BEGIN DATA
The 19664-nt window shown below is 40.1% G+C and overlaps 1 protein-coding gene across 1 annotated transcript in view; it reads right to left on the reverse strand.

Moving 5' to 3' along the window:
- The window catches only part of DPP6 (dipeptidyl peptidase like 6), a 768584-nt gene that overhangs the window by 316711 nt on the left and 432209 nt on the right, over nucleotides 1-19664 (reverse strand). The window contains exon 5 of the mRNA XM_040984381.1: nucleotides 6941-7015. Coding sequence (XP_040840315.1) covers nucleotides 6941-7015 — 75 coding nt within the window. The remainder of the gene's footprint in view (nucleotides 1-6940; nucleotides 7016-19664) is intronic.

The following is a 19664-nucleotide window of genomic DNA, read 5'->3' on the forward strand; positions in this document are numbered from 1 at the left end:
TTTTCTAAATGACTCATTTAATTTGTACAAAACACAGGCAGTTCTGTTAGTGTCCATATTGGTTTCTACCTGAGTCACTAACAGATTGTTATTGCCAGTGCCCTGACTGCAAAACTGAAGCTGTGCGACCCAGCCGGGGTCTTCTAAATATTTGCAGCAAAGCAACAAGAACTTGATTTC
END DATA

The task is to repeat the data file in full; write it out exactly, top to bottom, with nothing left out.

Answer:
The 19664-nt window shown below is 40.1% G+C and overlaps 1 protein-coding gene across 1 annotated transcript in view; it reads right to left on the reverse strand.

Moving 5' to 3' along the window:
- The window catches only part of DPP6 (dipeptidyl peptidase like 6), a 768584-nt gene that overhangs the window by 316711 nt on the left and 432209 nt on the right, over nucleotides 1-19664 (reverse strand). The window contains exon 5 of the mRNA XM_040984381.1: nucleotides 6941-7015. Coding sequence (XP_040840315.1) covers nucleotides 6941-7015 — 75 coding nt within the window. The remainder of the gene's footprint in view (nucleotides 1-6940; nucleotides 7016-19664) is intronic.

The following is a 19664-nucleotide window of genomic DNA, read 5'->3' on the forward strand; positions in this document are numbered from 1 at the left end:
TTTTCTAAATGACTCATTTAATTTGTACAAAACACAGGCAGTTCTGTTAGTGTCCATATTGGTTTCTACCTGAGTCACTAACAGATTGTTATTGCCAGTGCCCTGACTGCAAAACTGAAGCTGTGCGACCCAGCCGGGGTCTTCTAAATATTTGCAGCAAAGCAACAAGAACTTGATTTC